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J Hand Surg Am. 2008 Dec;33(10):1783-8. doi: 10.1016/j.jhsa.2008.06.019.

Evaluation of preoperative expectations and patient satisfaction after carpal tunnel release.

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  • 1Department of Orthopaedic Surgery, Hand and Upper Extremity Service, Massachusetts General Hospital, Boston, MA 02114-2696, USA.



We tested the hypothesis that preoperative expectations affect postoperative satisfaction and arm-specific, self-reported health status after elective carpal tunnel release.


Forty-nine patients having elective carpal tunnel release completed questionnaires evaluating self-rated upper extremity-specific disability using the Disabilities of the Arm Shoulder and Hand (DASH) questionnaire, expectations regarding surgery (Preop Expectations Score), personal importance of upper-extremity function, measures of general optimism, the Life Orientation Test (LOT), as well as health-specific optimism, and the Multidimensional Health Locus of Control scale. Six months after surgery, patients completed a 10-point Likert scale to assess satisfaction, the DASH, and measures determining (1) fulfillment of expectations (Postop Met Expectations Score) and (2) relief of specific systems (Postop Help Score).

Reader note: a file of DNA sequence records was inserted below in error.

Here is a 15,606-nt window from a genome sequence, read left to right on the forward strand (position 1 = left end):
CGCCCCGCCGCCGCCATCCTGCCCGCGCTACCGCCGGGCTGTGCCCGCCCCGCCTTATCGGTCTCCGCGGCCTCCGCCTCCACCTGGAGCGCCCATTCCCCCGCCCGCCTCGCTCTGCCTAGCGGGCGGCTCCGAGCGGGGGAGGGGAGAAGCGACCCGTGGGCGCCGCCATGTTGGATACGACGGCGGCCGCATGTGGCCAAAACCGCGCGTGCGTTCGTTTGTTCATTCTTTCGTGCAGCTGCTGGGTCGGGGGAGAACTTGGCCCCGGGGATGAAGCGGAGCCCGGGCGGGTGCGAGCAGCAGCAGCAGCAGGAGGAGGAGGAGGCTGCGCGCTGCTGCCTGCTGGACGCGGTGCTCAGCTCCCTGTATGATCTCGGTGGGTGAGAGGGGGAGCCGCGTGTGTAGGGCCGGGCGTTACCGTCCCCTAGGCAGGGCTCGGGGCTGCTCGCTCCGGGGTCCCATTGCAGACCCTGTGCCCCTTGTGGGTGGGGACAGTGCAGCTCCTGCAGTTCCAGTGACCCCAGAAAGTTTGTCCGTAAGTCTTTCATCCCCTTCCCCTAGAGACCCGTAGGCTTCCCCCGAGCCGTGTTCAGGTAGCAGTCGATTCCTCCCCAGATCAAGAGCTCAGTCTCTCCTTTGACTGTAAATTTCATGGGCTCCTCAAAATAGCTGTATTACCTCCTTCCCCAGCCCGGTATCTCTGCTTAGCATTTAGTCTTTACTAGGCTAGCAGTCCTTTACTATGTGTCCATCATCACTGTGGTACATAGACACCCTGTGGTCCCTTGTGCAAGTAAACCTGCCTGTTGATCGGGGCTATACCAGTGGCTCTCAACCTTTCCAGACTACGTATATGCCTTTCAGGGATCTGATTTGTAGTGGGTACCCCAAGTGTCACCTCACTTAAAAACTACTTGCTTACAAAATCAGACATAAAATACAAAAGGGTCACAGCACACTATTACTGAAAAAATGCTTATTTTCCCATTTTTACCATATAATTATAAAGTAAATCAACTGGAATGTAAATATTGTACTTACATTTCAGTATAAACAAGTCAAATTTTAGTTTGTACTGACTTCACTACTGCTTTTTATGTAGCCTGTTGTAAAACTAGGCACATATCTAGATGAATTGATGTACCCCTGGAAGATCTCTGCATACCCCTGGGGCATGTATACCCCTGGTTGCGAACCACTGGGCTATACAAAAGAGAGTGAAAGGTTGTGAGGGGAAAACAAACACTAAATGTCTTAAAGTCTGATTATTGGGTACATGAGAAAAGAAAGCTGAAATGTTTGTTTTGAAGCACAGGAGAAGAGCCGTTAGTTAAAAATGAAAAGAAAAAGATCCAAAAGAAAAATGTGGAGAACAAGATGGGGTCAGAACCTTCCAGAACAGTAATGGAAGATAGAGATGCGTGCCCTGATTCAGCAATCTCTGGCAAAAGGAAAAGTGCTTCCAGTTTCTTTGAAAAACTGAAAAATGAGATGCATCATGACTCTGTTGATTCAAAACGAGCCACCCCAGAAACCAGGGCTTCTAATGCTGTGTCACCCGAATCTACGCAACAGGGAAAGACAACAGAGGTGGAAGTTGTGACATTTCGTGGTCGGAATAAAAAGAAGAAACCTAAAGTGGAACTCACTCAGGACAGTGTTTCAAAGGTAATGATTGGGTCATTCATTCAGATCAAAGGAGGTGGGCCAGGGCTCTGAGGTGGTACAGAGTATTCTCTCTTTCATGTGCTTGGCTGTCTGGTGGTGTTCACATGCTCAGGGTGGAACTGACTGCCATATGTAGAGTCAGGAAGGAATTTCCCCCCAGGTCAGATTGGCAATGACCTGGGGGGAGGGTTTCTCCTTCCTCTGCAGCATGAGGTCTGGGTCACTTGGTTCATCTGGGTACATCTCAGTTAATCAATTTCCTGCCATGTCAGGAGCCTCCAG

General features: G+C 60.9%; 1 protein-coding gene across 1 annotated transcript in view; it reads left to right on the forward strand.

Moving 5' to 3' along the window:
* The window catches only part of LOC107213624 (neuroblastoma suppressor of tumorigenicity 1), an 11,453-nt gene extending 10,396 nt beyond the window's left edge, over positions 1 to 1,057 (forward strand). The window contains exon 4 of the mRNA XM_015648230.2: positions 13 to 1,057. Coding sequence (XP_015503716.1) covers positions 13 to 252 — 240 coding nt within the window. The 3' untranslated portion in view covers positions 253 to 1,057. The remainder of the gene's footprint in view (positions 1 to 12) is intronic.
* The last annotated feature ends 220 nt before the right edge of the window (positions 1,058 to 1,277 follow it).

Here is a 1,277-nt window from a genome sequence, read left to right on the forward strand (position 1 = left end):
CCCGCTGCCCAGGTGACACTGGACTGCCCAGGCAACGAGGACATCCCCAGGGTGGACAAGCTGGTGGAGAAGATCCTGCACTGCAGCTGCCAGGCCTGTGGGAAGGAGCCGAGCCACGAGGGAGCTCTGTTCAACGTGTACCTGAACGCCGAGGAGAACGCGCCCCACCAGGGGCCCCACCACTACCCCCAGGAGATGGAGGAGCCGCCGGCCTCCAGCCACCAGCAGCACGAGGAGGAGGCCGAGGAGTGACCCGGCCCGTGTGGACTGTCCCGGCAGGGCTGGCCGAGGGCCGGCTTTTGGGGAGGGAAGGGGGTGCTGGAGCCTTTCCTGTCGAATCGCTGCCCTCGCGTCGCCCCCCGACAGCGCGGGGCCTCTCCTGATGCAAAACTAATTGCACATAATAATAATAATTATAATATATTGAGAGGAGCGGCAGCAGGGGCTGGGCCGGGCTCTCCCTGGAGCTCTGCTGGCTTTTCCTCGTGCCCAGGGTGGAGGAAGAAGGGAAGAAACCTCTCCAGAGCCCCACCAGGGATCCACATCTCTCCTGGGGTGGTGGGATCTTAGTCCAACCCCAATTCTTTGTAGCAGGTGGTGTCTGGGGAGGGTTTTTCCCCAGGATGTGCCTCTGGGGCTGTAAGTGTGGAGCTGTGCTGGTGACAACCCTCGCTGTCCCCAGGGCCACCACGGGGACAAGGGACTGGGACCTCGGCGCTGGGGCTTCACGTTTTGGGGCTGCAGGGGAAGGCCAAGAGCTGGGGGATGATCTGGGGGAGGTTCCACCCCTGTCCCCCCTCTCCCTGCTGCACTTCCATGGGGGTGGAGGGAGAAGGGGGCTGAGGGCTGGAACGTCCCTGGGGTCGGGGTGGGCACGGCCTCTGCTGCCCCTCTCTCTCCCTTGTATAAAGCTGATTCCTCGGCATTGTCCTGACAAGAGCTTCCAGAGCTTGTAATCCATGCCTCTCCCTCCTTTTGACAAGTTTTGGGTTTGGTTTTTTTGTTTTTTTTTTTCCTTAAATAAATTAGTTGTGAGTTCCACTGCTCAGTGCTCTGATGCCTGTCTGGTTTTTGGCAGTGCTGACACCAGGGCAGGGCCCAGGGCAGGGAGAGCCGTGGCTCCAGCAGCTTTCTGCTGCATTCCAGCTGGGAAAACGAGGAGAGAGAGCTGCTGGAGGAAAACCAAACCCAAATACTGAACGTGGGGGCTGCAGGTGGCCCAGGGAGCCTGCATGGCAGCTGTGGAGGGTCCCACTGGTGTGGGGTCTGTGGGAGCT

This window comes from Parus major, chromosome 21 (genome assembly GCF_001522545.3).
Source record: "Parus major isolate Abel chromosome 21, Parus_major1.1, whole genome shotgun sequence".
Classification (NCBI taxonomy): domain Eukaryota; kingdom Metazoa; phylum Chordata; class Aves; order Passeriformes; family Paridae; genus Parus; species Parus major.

The DASH scores decreased significantly from an average of 37 points before surgery to an average of 15 points 6 months after carpal tunnel release (p<.001), and patients rated their satisfaction (mean +/- standard deviation) as 8 +/- 3. Preoperative expectations did not correlate with patient satisfaction or postoperative DASH scores. Multivariable analyses determined that patient satisfaction was best predicted by fulfillment of expectations (Postop Help Score alone, accounting for 41% of the variance in scores) and postoperative DASH scores were predicted by a combination of Postop Met Expectations Score and the LOT score (accounting for 31% of the variance in scores).


As measured in this study, the strongest predictor of satisfaction after carpal tunnel release was relief of symptoms, and the strongest predictors of postoperative disability were met expectations and optimism; however, the majority of the variance in postoperative satisfaction remains unexplained.


Prognostic III.

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